Moss, Jenks and the Mille Miglia

Sixty-six years ago today on May 1st 1955, at twenty-two minutes past seven in the morning, a 25 year old British racing driver named Stirling Moss and a bearded and bespectacled motor racing journalist called Denis Jenkinson (known as Jenks), set off from the start line in Brescia for the 22nd running of the Mille Miglia (thousand mile) road race to Rome and back.

Their car was a works-team Mercedes-Benz 300SLR and it was painted all-over in silver with the red race numbers of 722 denoting its start time. It wasn't the fastest or most powerful car in the field, but it was in the hands of a supremely talented driver who had meticulously practiced and tested sections of the route - and it also carried a navigating passenger with a home-made secret weapon.

Already known to each other, Moss and Jenks came together for the race both having had a similar idea that the right passenger could prove useful to the driver in informing him of what to expect on the route ahead - a thousand miles being a lot of road to remember, even for the native Italian competitors.

Having prepared for the race during three practise drives, Moss and Jenks developed a set of notes on key elements of the route where they could gain time by knowing what was ahead. For example, if Moss knew that over a blind summit was a sharp bend he could slow down, whereas if it continued straight he could take the rise flat out. Likewise, if a blind bend opened up almost immediately afterwards he knew just how much to lift to keep the car on the road without losing time unnecessarily. It wasn’t without error; a few times the car took to the air over a bump that in practice had been taken slower and deemed unworthy of a mention, but this reconnaissance had truly given them a competitive advantage.

Helpfully, the Italian roads were clearly marked at each kilometre and Jenks used this to keep his notes synchronised to their progress along the route. They invented a set of hand signals by which Jenks could give Moss direction as the wind and engine noise made any audible form of communication all but impossible.

Jenks’ master stroke in managing these pace notes was to print them on a continuous sheet - mounted in a cassette with a dual roller - which he and Moss nicknamed the toilet roll. With Moss driving from the left seat, Jenks used his left hand for signals and for feeding Stirling sweets, and his right hand to wind-on the toilet roll and operate the horn/light-flash button to warn cars ahead that they were coming through.

Nothing was left to chance. Moss and Jenks learned enough about the car to make emergency repairs and the control and pit stops in Ravenna, Pescara, Rome, Florence and Bologna had been planned and rehearsed by them and the Mercedes-Benz mechanics, each knowing exactly what was required. Hand-signals given by Jenks on approach alerted them to anything unexpected so as to minimise or even eradicate time spent with the car stationary.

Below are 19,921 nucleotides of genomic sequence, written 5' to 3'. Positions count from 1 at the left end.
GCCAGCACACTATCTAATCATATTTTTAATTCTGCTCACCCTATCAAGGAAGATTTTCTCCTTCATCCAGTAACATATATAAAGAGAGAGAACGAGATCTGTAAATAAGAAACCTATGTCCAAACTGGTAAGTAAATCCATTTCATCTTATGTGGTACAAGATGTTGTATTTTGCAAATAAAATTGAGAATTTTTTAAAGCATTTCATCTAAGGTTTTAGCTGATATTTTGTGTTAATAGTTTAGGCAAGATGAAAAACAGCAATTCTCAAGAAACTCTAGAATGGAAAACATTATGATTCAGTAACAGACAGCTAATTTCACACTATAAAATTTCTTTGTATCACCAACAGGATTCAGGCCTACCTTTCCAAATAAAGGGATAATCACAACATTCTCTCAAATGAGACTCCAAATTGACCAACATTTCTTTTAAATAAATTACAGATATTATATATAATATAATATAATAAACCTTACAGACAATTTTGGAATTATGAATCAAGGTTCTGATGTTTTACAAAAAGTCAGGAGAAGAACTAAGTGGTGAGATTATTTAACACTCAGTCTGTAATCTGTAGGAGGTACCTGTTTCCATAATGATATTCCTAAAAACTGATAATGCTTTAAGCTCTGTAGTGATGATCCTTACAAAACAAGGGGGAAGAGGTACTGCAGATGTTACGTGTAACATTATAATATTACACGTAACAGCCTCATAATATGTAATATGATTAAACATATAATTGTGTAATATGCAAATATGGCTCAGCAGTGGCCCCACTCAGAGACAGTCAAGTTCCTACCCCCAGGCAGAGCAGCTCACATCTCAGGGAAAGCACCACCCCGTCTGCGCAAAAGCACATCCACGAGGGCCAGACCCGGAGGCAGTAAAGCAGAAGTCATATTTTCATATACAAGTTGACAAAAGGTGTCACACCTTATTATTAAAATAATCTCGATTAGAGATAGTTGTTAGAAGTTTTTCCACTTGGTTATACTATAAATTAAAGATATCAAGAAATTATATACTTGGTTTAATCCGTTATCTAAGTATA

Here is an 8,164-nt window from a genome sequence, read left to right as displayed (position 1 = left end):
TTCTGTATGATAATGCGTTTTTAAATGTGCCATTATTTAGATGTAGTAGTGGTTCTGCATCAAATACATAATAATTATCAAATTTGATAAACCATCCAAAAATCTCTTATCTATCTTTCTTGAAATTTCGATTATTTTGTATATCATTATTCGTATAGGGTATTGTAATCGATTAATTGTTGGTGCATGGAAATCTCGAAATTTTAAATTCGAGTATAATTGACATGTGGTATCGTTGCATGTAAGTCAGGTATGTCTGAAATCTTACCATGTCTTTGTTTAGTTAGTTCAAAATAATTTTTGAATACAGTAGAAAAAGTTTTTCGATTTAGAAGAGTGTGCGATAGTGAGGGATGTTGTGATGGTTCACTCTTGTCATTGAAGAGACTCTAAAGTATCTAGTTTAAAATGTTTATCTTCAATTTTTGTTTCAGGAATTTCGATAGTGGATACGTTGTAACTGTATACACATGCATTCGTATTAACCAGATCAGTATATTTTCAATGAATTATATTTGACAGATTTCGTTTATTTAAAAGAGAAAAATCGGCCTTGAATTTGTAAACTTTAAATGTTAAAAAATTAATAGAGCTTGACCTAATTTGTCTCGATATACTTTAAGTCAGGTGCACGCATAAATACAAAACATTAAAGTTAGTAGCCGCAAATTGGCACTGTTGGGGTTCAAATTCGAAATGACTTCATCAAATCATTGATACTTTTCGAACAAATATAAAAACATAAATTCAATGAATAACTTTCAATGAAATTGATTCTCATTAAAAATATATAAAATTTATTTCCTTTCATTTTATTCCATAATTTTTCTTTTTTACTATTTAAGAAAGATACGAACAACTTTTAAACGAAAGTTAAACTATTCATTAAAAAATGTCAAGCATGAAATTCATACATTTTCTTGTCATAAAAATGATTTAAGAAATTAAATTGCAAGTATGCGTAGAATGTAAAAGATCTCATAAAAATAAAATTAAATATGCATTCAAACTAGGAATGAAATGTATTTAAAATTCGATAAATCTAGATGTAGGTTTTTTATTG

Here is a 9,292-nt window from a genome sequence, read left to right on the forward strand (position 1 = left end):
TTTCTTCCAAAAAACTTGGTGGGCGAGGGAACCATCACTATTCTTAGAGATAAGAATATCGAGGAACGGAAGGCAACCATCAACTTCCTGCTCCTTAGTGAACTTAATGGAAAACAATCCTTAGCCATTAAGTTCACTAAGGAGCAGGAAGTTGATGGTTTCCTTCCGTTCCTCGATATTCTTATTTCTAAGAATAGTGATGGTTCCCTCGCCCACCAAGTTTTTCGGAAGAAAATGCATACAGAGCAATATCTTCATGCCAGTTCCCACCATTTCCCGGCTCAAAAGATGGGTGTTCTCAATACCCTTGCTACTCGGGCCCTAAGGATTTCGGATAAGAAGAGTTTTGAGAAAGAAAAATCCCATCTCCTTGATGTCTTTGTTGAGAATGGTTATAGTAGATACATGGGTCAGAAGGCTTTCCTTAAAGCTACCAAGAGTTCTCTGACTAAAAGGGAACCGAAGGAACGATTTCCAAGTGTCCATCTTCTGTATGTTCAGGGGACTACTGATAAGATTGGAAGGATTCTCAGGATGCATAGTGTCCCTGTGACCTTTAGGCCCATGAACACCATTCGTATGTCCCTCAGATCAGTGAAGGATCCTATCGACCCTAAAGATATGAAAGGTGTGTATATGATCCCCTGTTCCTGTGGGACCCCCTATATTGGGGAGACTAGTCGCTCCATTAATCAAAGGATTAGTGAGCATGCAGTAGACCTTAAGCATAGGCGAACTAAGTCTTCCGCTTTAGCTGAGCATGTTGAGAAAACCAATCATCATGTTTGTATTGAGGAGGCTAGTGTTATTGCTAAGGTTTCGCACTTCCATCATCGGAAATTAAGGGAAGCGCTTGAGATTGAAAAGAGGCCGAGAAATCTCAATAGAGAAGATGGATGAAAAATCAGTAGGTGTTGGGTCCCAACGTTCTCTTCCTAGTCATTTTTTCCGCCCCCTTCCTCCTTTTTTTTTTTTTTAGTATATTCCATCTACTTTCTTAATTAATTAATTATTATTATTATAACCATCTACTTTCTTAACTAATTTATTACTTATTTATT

With all other aspects of their race optimised, it was then down to Moss to deliver the performance of his life in hunting down the competitors ahead and getting back to Brescia in the shortest time possible. In his account of the race, Jenks often referred to Stirling’s artistry and confidence; deliberately provoking slides that were controlled “with a delicateness of throttle that was fairy-like”.

At well over 100 mph, Moss and Jenks crossed the finish line back in Brescia in a never-to-be-beaten record time of 10 hours, 7 minutes and 48 seconds at an average speed of just under 98 mph. They turned out to be over half an hour quicker than the next fastest driver, a certain Juan Manuel Fangio who was driving an identical car although without the extra weight (or assistance) of a passenger.

Moss became only the second ever non-Italian driver to win the iconic race and the first to do so over the full course (Huschke von Hanstein from Germany winning on a much shorter route in 1940 just before Italy entered the war).

The year of 1955 turned out to be a great season for Moss when at Aintree he achieved the first British Grand Prix victory by a British driver, before winning the RAC Tourist Trophy in Northern Ireland and then taking first place alongside Peter Collins at the Targa Florio in Sicily.

But it was the epic endurance race in the hot May-day sun from Brescia to Rome and back on the 1955 Mille Miglia that Sir Stirling Moss himself remembered, even many years later, as his greatest ever drive.

If you have a spare ten minutes or so, we highly recommend reading Denis Jenkinson’s report of the race in Motor Sport - it gives a detailed first hand account not only of the preparation and the race itself but also an insight into the innate driving mastery of Stirling Moss.

[Photography from Daimler via Mercedes-Benz Classic Centre]

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